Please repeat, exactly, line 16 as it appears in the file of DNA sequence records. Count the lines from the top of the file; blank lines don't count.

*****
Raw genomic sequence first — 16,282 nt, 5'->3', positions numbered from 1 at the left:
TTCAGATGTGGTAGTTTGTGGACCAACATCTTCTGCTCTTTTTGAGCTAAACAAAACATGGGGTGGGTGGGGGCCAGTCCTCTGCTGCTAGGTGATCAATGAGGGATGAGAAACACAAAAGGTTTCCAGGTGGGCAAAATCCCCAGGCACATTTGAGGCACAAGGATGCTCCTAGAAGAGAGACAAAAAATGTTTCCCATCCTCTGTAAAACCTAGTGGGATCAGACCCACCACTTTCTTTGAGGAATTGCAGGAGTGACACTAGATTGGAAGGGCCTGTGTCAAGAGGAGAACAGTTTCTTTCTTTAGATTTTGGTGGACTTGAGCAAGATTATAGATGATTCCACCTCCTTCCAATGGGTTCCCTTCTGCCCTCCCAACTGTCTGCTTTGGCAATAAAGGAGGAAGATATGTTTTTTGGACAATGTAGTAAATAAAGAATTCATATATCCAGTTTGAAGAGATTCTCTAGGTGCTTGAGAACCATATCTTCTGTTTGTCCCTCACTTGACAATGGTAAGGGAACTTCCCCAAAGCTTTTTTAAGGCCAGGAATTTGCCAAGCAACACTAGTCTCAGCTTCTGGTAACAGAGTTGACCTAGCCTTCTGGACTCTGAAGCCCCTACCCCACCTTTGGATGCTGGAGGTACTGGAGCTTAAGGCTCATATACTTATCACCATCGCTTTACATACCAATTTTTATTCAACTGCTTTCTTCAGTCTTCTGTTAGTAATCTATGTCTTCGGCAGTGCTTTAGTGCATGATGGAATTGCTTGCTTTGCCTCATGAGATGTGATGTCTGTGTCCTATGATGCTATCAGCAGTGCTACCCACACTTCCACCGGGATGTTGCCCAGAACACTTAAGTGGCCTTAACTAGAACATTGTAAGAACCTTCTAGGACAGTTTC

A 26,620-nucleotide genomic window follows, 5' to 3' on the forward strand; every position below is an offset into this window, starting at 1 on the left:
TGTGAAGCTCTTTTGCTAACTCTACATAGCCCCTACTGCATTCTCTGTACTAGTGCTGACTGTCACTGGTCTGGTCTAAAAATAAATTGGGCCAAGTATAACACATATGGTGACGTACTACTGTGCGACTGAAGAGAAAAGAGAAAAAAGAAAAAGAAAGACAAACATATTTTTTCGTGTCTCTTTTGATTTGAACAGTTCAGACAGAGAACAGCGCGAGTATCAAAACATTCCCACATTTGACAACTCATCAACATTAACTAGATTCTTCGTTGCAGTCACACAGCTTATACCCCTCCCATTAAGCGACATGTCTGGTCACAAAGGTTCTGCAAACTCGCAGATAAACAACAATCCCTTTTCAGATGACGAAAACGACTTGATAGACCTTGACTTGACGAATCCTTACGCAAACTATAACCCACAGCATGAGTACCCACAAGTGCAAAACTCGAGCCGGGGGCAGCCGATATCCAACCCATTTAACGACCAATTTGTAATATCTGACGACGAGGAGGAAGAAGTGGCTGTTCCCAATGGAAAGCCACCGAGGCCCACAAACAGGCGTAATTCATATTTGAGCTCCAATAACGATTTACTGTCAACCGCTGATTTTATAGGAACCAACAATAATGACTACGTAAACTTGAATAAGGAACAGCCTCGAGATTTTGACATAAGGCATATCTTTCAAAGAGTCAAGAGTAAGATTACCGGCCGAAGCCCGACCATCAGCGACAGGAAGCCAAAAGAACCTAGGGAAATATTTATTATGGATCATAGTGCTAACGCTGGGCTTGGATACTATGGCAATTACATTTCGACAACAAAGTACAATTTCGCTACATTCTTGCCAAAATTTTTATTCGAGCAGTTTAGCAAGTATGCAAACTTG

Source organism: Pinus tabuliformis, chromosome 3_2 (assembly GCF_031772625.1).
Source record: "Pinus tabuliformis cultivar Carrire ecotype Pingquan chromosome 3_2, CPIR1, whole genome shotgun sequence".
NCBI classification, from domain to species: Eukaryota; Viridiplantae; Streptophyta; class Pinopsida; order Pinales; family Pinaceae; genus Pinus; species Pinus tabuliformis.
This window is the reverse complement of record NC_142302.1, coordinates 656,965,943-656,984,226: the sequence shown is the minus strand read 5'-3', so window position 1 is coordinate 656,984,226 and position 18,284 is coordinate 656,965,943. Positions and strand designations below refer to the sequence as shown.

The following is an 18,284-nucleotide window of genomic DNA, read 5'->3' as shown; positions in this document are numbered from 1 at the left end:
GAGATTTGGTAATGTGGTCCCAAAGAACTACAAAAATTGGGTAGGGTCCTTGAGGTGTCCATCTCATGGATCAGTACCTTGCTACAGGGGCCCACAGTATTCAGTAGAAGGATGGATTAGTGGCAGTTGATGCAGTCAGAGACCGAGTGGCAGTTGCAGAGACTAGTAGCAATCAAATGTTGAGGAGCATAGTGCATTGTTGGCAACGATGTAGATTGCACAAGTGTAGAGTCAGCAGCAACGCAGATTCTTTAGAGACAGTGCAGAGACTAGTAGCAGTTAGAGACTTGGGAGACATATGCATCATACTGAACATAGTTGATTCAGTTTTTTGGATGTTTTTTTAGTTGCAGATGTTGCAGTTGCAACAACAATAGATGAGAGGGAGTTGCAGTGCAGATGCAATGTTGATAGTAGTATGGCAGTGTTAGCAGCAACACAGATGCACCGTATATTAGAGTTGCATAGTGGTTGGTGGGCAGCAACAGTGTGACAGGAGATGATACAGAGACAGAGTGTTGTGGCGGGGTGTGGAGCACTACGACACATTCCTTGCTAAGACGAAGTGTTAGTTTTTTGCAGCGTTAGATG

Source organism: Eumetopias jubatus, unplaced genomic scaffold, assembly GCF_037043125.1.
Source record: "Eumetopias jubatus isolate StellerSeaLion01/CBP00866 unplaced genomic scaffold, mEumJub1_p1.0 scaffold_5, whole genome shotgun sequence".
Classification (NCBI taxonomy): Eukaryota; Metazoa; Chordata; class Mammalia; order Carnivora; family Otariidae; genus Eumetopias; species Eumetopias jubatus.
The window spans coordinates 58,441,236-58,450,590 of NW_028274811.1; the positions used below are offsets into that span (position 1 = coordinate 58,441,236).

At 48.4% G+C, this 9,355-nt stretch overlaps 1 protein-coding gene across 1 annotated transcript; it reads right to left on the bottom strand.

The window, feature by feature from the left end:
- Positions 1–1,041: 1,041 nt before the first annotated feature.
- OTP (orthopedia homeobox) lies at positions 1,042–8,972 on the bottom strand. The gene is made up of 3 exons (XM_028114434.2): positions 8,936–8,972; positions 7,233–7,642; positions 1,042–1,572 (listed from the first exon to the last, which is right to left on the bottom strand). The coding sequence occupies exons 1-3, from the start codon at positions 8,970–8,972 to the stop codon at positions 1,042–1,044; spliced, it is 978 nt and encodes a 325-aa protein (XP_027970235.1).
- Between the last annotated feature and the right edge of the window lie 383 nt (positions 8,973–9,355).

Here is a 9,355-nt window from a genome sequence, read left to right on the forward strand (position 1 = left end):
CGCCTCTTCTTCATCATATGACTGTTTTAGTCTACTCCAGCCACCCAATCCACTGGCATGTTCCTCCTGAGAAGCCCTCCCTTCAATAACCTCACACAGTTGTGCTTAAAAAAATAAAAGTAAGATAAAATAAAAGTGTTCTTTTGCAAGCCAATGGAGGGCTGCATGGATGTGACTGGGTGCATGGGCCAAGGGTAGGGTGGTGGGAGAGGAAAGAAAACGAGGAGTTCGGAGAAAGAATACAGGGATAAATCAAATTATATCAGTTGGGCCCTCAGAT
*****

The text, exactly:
The window, feature by feature from the left end: